In this first authorized biography of former Alabama Governor John Patterson, historian Warren Trest offers new insights and rich details into the life of a significant Southern politician whose career touched some of the key struggles of the twentieth-century civil rights movement. Patterson later recanted his segregationist views and went on to become a widely respected judge, but as governor from 1958–62, he led Alabama into full white-supremacist rebellion against the national effort to integrate schools and public accommodations. He was a rare Southern supporter of JFK in 1960, but the two broke bitterly over the 1961 Freedom Rides and Kennedy had to send federal marshals into Montgomery to quell KKK-led mobs. Not merely a civil rights account, Nobody But the People also details Patterson's World War II heroism, his role as attorney general in cleaning up vice and corruption, and his efforts to improve education and the economy. Patterson is revealed as a complex and likable politician and jurist whose career was unfortunately blighted by decisions he later regretted on racial issues.
In Nobody but the People: The Life and Times of Alabama’s Youngest Governor
, Trest demonstrates deep research and a natural talent for storytelling. Humorous anecdotes, poignant details, and revealing glimpses of both Patterson and peripheral characters, such as George C. Wallace, amplify the context and provide a pleasurable reading experience.
—The Journal of Southern History
The book Nobody But the People
is actually written by Warren Trest, but Patterson worked closely with Trest and has been on the circuit promoting its release. From his role in cleaning up organized crime in Phenix City, to a tumultuous term as governor, to the transition to a respected jurist Patterson’s political career has had many acts and Nobody But the People
chronicles them all.
—Doc’s Political Parlor
A handful of black-and-white photographs illustrate this compelling, true-life story of Patterson and the many achievements he made during his four-year administration—achievements that are all too often overlooked when examining his stance on civil rights. Highly recommended, and a welcome addition to American biography and Alabama state history collections.
—Midwest Book Review
In Nobody But the People
, Warren Trest has given us a thoroughly readable and fair-minded account of John Patterson's career, which was one of the most important in Alabama's recent history. As governor of the state from 1959-63, Patterson's inclinations on issues ranging from public education to the building of roads were noble and progressive. But on the issue of race, he was caught in the tragic time warp of his place, and Trest explores those failings with honesty and heart. The result is a subtle portrait of a complicated man, who has had the courage to admit his mistakes. In telling this important and multi-layered story, Trest has given us a history that is vivid and alive.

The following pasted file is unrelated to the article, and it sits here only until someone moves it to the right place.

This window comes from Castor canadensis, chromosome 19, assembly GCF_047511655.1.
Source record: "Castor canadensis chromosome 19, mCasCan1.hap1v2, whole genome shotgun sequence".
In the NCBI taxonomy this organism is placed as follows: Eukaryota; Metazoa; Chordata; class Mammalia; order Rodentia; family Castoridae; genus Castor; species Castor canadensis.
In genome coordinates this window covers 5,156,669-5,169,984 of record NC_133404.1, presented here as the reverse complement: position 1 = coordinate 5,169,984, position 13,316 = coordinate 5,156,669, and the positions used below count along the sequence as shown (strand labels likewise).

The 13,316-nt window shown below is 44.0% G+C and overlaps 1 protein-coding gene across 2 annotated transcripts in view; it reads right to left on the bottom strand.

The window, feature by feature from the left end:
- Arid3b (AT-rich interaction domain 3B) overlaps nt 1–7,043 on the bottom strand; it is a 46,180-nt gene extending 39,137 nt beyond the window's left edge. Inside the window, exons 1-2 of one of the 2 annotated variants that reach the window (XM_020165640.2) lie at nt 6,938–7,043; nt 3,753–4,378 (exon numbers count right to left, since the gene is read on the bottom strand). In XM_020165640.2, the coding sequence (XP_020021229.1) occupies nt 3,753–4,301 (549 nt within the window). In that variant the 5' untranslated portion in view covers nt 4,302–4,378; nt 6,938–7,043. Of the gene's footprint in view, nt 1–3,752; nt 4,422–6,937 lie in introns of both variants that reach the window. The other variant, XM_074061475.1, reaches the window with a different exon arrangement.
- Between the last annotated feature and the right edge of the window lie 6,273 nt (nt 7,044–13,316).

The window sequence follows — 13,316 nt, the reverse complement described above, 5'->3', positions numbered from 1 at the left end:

—Frye Gaillard, author of Cradle of Freedom: Alabama and the Movement That Changed America
Warren Trest's account is … detailed in its documentation, with footnotes aplenty to suit any academic historian. Part of his meticulousness could be due to the intent to have this be the definitive history of Patterson's era.
—Laura Tutor, The Anniston Star
This biography of John Patterson by Warren Trest offers inside stories of dramatic and monumental events in the history of Alabama. The author tells Patterson’s story in a highly readable, narrative style.
Patterson who was born in Goldville in 1921, and lived in Alexander City while his father practiced law from 1929 to 1933, said he agreed to do the biography because he wanted there to be a historical record of his family. He said the reason for the delay in having a biography published is simple. 'History just can't be told about something until it is at least 50 years old,' he said. 'The important thing for me about the book is being able to have a historical record of my family but especially of my father.'
Appropriate for public and university libraries and would be enjoyed by those interested in Alabama politics and history.
—Tommy Brown, The Alabama Review
[A] poetic and detailed tome.
Independent scholar Trest analyzes the complex human being who, after all the violence and hatred, was still able to get significant reforms passed that benefited all Alabama and rehabilitated his views to become a respected judge.
—Jane Erskine, Book News, Inc.